NASA probe explores the moon’s orbit before humans go there | Currently

NASA probe explores the moon's orbit before humans go there |  Currently

NASA launched the CAPSTONE Small Space Probe on Tuesday. Within four months, it should enter an orbit around the Moon that was never completed before. The goal is to see how it goes, as astronauts may travel the same route in the coming years.

CAPSTONE, no bigger than a microwave oven, was launched in New Zealand with a rocket from the space company Rocket Lab. The explorer will study a lunar orbit where NASA eventually wants to float on a small space station. Astronauts must dock there before and after their visit to the Moon.

The goal is for humans to land on the moon again by 2025 at the earliest, for the first time since the 1970s. To this end, NASA created the Artemis program, which follows the famous Apollo missions of the last century.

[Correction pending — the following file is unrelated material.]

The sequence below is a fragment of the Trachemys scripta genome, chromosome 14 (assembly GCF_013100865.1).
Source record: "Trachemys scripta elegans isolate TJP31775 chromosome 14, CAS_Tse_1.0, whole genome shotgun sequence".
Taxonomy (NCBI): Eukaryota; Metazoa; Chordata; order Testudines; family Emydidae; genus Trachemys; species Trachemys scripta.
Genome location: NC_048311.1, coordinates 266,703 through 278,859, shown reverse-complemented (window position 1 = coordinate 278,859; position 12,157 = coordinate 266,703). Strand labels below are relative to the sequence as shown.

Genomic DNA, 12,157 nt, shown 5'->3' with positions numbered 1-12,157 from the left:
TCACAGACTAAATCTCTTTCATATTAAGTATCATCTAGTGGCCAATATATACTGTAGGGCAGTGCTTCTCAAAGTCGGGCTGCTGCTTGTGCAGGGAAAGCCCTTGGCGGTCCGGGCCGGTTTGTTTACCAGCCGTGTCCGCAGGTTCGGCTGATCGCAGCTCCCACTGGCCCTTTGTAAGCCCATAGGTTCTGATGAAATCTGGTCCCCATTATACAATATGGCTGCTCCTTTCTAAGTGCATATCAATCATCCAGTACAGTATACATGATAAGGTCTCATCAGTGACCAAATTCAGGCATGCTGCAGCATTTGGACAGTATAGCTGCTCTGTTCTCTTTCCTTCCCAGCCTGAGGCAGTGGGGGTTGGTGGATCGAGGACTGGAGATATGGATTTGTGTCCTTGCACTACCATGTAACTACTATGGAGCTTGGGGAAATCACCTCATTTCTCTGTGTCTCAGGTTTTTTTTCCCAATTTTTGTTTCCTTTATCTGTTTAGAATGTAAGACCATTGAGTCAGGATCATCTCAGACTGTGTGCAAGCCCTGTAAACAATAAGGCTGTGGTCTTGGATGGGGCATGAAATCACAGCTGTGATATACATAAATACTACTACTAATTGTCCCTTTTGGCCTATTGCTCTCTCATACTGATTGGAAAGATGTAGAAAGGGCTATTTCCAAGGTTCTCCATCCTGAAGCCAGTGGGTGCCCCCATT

CAPSTONE stands for Cislunar Autonomous GPS Technology Operations and Navigation Experience. The probe must complete an orbit that brings it relatively close to the moon once every seven days; It is about 355 kilometers away. On the other six days of the week, he travels a much greater distance: the farthest point is more than 70,800 kilometers. Then it comes back. Since NASA has never put an instrument in this orbit before, this small and unmanned probe is sent first.

The CAPSTONE mission, once it reaches the moon, will last at least six months. Among other things, the navigator will look for the best way to stay in the correct orbit around the Moon. It also measures the time it takes for radio signals sent from the probe to reach Earth.

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The launch of this explorer can be considered as the first start to the Artemis program. The Artemis 1 mission should take place in August at the earliest. This is the first test flight of NASA’s massive rocket, the Space Launch System. The Orion capsule you land on will eventually take people to the moon and back.

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